• When we were little, every day after school my siblings and I met a bowl of prepped fruit for us to snack on. I think my dad might have been the one to insist on this, but my mum was equally supportive of this structure as well. The fruit held us over until dinner time, and if we were feeling very hungry then we’d have something like bread or cheese, but there was no junk food in the house. Rarely, anyway. I remember many disappointing conversations with my dad, who did the grocery shopping, in the food store. I would plead with him for chips, cookies, lunchables, dunkaroos and whatever other cool thing I saw my classmates eating, to no avail. I continue to rely on fruit as a snack, and love all kinds. Bananas are one of my favourites, and because they are so cheap I found myself buying them all the time in graduate school and in New York. I ate a banana every day for 3.5 years, and the streak has only been broken since I’ve come back home.
  • Don’t let all this talk about fruits and veggies fool you – I enjoy plenty of sweets and treats, and am a big fan of food in general. I’ve always loved to bake, and after college got into cooking too. Most of the blogs I follow are food-related, as are the accounts in my insta feed, my go-to tv shows and a couple of my podcasts. When I was in New York I’d find myself easily losing an hour trying to choose a place to meet a friend for dinner or take a guest for lunch, and I enjoy picking apart the best and worst elements of the meals I’ve been served. You can imagine my thrill when I found out that one of the places featured on Diners, Drive-Ins and Dives was down the street from my residence hall in graduate school. I lived in a small town in Connecticut, and this diner has been an institution since before I was born. I’ve had a few breakfasts there, including of course the amazing french toast that was featured on the show. Delish!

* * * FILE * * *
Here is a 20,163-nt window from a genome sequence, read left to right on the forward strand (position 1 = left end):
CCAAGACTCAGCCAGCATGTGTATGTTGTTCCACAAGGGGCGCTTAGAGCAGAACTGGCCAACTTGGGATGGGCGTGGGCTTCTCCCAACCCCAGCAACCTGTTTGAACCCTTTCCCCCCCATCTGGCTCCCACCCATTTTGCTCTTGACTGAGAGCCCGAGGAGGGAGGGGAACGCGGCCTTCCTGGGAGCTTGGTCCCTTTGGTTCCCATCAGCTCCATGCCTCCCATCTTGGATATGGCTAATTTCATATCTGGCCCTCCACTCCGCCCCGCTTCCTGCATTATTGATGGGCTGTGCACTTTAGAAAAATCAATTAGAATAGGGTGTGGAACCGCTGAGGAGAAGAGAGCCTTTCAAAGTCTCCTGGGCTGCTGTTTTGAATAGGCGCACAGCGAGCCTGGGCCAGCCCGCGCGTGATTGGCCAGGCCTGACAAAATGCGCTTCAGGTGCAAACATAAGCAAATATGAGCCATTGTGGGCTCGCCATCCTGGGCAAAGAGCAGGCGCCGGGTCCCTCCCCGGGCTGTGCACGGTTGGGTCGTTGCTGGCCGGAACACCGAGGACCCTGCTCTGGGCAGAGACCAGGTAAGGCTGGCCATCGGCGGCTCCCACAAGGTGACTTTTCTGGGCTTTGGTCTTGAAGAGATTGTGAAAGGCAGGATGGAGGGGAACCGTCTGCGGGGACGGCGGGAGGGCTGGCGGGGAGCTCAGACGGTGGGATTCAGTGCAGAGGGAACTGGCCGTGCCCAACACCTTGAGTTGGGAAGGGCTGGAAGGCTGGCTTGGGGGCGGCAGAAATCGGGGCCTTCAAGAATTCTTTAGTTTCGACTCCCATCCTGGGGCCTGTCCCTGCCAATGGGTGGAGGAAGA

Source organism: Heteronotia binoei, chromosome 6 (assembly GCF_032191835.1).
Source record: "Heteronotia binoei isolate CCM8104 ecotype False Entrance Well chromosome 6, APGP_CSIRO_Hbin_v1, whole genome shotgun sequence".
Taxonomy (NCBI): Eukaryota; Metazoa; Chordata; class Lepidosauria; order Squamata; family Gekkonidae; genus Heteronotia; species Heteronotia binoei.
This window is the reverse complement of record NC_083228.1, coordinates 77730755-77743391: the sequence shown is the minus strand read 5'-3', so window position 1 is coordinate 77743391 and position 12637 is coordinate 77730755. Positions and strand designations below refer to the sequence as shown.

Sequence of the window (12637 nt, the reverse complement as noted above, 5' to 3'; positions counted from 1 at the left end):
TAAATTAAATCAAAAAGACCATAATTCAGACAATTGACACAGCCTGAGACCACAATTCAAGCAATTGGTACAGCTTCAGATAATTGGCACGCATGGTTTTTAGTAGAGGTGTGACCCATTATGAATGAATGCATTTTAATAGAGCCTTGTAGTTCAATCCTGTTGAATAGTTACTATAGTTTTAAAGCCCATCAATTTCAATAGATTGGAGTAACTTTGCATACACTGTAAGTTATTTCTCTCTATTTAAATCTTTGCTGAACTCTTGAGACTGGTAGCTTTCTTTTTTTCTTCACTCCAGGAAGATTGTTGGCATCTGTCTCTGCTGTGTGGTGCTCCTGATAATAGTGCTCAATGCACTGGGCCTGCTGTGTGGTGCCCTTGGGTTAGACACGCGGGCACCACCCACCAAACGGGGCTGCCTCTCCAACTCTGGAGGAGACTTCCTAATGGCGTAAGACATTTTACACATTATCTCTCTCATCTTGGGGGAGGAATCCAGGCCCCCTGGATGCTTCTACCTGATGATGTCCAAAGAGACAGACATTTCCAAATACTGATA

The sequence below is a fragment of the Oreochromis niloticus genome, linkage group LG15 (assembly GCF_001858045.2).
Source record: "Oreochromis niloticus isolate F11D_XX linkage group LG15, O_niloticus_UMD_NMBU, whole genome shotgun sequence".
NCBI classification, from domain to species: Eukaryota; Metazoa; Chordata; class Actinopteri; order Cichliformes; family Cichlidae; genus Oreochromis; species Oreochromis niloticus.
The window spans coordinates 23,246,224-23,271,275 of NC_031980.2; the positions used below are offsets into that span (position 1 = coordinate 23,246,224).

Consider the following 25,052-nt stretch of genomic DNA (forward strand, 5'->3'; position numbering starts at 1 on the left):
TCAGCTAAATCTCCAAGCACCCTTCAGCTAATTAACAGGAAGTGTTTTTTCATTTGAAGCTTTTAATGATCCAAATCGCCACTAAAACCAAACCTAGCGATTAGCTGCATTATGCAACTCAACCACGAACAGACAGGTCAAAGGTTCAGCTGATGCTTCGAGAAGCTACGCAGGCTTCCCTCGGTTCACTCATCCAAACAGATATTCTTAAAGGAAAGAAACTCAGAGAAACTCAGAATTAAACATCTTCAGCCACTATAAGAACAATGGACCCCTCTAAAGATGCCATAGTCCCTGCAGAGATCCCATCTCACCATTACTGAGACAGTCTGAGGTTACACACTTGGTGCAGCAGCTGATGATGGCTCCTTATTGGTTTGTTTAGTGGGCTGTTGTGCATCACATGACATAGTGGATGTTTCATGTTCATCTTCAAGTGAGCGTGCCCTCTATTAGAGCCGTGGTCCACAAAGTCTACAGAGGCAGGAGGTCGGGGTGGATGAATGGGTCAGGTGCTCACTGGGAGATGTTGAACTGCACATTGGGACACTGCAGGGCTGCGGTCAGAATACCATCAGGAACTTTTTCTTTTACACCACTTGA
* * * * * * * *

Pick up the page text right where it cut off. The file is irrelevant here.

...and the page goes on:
Itching and Addiction

How do I explain what it feels like to be in the middle of an eczema attack? I mean the kind where I’m itching so badly that I can’t do anything but scratch. My mind is focused on stopping the itching, going on the offensive to get it to go away. Or maybe it’s really a defensive move, since truthfully scratching is the surest sign that I’ve been beaten, despite my mind’s conviction that the opposite is the case.

For the past year, I’ve been struggling with a horrible flare up on my hands. It started first on the right, then appeared on the left, and now it’s crept down my right forearm and is spotting on my left forearm too. There’s a patch on my back that’s been around this whole time, and in late winter and springtime the rash showed up on my face and different parts of my legs. Thankfully those are pretty much gone now. But my hands. They are where I have to fight a battle on a daily basis. In the most terrible moments, I move frantically from one hand to the next. As soon as I quiet the itch in one place I become aware of the sensation in another, and another, then it jumps back to that first place. All over the backs of my hands, my fingers, in between my fingers and now even on my palms. The desire for relief is totally consuming, and everything stops but the clawing. I’m paralyzed. Does that sound horrific? That’s fine, it is.

When I say paralyzed, I mean that literally. In the middle of a conversation, on my way to the shower, chopping vegetables or combing my hair, there is no time or activity that is off limits. The scratching goes beyond my hands too, it affects my entire physiology. My breathing becomes shallow, I feel strange sensations deep inside other, seemingly random parts of my body like my leg or arm, far away from where I’m scratching. My stomach becomes embroiled in the episode too, rolling and tightening. I find myself squeezing my abdominal muscles. I don’t know whether that’s my body trying to help itself or if it makes things worse. Though anytime is an importune time for an attack, I’m most vulnerable at bedtime; I get caught in this silent struggle, this manic feeling behaviour, in darkness, silence and solitude, magnifying the psychological challenges of the episode.